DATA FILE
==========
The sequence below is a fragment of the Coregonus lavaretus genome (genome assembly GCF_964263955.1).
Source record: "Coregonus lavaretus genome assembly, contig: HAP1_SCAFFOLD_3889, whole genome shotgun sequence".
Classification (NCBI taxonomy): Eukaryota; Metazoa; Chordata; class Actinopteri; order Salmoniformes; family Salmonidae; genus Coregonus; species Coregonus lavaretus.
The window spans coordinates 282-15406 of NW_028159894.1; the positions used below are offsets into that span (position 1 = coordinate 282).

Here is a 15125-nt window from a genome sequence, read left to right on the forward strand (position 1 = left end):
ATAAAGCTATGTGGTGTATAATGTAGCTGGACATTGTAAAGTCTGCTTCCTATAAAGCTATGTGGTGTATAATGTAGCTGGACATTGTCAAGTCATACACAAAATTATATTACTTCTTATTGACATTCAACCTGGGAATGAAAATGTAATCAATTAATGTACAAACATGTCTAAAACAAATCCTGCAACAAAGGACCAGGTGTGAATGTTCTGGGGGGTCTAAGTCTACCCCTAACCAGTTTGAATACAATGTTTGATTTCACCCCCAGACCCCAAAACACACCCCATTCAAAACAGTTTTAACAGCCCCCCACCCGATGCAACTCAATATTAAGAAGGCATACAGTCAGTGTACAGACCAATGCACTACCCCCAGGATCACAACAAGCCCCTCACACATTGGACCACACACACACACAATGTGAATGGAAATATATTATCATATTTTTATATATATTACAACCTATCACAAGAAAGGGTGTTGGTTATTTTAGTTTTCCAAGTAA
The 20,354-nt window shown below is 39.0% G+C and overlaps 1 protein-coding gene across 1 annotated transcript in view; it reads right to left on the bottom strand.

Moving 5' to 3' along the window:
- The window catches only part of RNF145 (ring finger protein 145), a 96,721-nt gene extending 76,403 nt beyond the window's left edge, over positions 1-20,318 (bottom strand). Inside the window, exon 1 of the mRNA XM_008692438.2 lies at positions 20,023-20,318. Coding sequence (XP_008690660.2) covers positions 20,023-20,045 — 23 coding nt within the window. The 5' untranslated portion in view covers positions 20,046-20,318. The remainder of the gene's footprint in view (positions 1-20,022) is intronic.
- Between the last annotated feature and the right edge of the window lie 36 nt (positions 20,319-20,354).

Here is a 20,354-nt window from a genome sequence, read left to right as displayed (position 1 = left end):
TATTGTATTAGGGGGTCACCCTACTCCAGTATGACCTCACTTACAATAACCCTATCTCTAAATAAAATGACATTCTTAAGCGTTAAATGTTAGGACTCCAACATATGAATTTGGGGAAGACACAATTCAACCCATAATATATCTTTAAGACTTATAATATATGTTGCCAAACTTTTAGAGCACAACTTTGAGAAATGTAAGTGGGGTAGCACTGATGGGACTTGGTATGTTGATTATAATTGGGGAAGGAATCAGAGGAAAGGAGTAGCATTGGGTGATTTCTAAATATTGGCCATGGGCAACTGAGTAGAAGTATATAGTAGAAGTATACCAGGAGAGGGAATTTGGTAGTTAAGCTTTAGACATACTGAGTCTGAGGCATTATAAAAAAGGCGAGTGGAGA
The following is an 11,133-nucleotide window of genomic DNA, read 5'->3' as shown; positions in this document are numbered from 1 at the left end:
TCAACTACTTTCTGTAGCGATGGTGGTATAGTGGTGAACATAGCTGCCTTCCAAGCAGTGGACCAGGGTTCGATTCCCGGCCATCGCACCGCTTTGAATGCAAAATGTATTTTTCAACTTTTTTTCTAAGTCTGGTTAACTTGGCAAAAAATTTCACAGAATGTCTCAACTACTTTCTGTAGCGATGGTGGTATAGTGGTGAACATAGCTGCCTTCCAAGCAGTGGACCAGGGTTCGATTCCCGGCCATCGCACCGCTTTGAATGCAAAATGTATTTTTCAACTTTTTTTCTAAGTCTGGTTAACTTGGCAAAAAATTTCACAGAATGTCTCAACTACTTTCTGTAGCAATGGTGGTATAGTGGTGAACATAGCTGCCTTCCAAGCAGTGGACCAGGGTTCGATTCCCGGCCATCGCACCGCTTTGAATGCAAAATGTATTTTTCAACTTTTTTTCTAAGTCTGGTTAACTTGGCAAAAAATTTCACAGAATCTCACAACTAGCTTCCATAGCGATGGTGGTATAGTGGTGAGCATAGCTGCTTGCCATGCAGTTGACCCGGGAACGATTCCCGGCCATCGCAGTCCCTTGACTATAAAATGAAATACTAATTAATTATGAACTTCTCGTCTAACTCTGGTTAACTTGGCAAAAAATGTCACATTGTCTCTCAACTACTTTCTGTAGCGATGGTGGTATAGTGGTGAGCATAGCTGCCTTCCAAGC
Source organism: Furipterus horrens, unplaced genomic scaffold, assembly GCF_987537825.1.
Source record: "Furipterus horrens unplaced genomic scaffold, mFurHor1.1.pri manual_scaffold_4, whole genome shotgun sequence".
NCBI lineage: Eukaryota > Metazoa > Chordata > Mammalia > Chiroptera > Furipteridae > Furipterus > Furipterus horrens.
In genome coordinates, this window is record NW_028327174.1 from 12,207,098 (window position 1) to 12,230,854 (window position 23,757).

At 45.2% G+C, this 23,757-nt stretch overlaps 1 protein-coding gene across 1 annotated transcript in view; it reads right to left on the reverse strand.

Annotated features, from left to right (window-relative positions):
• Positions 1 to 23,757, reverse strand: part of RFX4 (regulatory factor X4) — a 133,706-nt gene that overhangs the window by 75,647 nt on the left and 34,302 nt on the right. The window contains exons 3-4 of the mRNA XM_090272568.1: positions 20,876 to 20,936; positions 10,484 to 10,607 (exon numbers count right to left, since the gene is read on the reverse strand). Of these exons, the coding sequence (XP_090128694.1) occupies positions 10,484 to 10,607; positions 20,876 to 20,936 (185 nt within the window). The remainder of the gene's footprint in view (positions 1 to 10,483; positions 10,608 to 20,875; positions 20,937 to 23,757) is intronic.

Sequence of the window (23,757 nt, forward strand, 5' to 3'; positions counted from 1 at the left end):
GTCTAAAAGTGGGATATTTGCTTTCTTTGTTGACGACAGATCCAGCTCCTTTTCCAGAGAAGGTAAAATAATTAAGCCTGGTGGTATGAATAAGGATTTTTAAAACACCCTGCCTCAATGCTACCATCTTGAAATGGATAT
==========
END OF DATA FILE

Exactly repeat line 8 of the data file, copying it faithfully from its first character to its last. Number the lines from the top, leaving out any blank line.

Moving 5' to 3' along the window: